For instance, hypothetically having a patient pay for a family physician visit would see a dollar-for-dollar clawback from the federal transfer, Clement noted, in essence rejecting federal dollars in favour of Albertans paying out of their own pockets.
Still, grey areas are emerging that are pushing the boundaries. Some primary care clinics in Alberta and elsewhere have started to charge membership fees, and in return clients receive certain guarantees such as getting appointments within 24 hours.
Though the guarantees aren’t technically health-care services, it is a monetization of health-care access beyond what’s currently covered by the system, Clement said.
“It’s really pushing the boundaries of what’s allowable in that space,” she said.
On health spending accounts
Perhaps the one element that has become a flashpoint in the health-care debate in the Alberta election so far has been the UCP leader’s proposal to create health spending accounts. Smith said they would cover things such as massages, chiropractic work, optometry and dentistry, and other services not covered by the health-care system.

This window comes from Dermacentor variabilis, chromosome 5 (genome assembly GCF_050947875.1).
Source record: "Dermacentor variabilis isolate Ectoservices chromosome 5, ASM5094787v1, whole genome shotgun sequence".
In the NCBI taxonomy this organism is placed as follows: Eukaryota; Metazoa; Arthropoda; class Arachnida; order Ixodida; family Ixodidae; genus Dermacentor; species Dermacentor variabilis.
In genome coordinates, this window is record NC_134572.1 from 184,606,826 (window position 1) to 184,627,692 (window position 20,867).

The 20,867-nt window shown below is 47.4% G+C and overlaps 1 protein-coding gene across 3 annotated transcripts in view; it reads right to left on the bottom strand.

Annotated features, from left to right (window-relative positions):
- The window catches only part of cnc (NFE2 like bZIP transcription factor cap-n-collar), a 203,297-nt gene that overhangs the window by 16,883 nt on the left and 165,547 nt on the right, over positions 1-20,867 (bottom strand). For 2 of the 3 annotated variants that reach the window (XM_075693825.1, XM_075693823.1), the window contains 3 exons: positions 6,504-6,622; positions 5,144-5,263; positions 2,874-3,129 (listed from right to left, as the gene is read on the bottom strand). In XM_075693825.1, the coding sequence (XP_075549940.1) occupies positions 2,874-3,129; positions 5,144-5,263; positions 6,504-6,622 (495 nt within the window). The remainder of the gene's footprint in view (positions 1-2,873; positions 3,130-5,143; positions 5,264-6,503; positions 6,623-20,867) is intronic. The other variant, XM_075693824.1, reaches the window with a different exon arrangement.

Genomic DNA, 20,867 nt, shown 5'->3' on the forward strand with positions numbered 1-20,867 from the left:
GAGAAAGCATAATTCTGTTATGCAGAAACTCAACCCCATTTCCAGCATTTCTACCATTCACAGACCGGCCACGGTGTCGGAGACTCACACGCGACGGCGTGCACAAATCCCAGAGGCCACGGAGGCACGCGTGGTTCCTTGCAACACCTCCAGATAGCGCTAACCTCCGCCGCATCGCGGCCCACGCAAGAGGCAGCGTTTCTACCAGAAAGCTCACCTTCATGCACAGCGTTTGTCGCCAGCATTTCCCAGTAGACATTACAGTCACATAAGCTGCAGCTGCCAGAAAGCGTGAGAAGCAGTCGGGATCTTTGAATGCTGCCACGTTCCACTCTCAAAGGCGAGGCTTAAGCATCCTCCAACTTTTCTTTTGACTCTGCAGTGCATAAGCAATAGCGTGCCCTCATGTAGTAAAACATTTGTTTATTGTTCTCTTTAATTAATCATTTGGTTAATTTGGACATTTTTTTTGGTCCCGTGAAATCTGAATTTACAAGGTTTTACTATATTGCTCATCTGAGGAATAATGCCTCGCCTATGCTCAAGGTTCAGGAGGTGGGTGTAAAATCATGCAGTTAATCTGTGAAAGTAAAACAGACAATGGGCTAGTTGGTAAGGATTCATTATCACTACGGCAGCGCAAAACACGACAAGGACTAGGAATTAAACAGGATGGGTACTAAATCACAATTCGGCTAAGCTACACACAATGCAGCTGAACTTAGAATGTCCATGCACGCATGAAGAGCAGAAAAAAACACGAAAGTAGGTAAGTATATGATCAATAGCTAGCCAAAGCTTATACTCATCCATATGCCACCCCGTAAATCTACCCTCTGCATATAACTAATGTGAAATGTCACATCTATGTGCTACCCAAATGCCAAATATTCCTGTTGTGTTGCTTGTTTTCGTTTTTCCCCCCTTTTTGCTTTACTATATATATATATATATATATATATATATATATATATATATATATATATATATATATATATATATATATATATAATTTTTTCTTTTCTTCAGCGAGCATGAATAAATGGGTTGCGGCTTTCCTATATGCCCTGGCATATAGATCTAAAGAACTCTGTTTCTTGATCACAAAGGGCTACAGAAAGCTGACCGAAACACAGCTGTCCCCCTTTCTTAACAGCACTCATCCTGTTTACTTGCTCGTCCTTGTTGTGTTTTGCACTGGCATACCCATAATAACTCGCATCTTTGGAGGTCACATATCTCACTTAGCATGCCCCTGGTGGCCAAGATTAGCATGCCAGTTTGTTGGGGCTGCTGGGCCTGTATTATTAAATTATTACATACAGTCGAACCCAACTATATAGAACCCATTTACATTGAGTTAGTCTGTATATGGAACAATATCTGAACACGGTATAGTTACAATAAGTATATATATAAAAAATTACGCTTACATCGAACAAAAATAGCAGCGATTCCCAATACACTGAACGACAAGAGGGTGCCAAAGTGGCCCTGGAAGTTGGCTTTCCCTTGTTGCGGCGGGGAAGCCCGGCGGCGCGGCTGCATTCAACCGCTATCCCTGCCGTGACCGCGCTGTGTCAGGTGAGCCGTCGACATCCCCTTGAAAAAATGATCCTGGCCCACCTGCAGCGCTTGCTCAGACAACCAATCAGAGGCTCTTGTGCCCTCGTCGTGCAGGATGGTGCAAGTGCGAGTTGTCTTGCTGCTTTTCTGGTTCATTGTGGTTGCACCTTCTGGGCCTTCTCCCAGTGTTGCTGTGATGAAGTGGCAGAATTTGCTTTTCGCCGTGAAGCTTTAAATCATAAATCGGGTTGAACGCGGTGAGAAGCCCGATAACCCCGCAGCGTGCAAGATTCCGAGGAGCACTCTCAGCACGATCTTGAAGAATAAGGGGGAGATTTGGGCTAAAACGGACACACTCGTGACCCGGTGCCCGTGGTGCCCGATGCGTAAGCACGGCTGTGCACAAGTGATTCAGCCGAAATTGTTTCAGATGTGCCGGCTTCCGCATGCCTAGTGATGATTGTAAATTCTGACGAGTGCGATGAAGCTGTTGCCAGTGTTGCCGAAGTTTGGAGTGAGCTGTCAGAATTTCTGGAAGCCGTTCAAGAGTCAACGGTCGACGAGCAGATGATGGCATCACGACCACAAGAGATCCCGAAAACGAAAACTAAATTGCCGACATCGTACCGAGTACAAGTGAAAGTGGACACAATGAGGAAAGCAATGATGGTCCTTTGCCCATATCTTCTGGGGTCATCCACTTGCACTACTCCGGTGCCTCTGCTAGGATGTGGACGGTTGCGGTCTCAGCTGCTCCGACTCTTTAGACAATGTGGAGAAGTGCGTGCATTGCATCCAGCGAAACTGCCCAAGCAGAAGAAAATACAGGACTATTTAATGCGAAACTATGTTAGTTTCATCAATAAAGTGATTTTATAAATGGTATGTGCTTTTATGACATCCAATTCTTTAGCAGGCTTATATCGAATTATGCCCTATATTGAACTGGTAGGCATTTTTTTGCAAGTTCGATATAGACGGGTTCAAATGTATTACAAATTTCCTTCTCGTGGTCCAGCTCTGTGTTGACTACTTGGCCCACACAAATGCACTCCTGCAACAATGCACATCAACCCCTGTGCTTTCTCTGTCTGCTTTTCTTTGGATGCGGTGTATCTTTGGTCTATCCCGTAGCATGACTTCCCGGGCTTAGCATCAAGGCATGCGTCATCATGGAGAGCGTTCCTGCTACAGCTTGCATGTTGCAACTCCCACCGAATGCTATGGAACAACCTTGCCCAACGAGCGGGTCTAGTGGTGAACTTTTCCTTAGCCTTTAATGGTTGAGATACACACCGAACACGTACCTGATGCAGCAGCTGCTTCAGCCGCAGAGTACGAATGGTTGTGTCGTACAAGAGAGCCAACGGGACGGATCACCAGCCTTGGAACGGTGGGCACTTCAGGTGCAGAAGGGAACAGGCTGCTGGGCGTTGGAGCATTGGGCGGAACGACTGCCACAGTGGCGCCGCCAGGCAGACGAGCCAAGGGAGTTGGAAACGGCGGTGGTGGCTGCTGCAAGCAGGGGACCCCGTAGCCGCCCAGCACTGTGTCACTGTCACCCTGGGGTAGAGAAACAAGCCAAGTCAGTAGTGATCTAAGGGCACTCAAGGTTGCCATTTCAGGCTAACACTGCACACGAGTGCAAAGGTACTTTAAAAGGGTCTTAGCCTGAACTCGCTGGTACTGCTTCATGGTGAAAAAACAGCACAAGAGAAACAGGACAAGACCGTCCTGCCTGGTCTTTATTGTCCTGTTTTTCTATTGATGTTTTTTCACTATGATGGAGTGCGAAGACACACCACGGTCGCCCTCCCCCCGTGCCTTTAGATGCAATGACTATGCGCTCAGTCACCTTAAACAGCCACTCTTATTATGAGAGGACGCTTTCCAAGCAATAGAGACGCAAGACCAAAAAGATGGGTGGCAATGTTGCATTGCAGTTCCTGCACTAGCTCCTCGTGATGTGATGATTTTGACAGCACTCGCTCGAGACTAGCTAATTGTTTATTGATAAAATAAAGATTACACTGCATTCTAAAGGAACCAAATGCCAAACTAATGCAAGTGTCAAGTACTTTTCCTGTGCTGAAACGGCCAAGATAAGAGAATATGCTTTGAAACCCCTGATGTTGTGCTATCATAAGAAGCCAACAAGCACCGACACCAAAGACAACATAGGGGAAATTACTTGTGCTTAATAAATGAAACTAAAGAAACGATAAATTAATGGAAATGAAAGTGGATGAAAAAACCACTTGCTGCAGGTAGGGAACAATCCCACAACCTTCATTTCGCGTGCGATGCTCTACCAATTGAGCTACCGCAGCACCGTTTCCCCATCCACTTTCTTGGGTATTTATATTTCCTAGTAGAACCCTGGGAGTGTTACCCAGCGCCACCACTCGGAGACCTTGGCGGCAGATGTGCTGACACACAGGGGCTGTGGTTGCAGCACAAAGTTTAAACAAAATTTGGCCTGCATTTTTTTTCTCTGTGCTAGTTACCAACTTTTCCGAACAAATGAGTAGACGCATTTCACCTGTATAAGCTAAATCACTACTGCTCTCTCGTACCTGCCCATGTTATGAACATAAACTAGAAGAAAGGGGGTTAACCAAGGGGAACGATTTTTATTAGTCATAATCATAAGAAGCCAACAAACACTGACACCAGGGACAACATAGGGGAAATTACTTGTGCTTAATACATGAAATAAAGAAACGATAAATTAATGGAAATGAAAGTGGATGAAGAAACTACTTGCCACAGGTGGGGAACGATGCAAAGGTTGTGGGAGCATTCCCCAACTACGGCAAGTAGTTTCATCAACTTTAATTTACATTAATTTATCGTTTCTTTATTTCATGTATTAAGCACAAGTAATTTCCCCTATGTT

The NDP leader has often suggested health spending accounts represent the first step toward further privatization of health-care services in the province. Rachel Notley specifically references a 2021 policy paper written by Smith, in which she argues the government should pledge to match up to $375 per person for health spending accounts and challenge individuals and employers to do the same.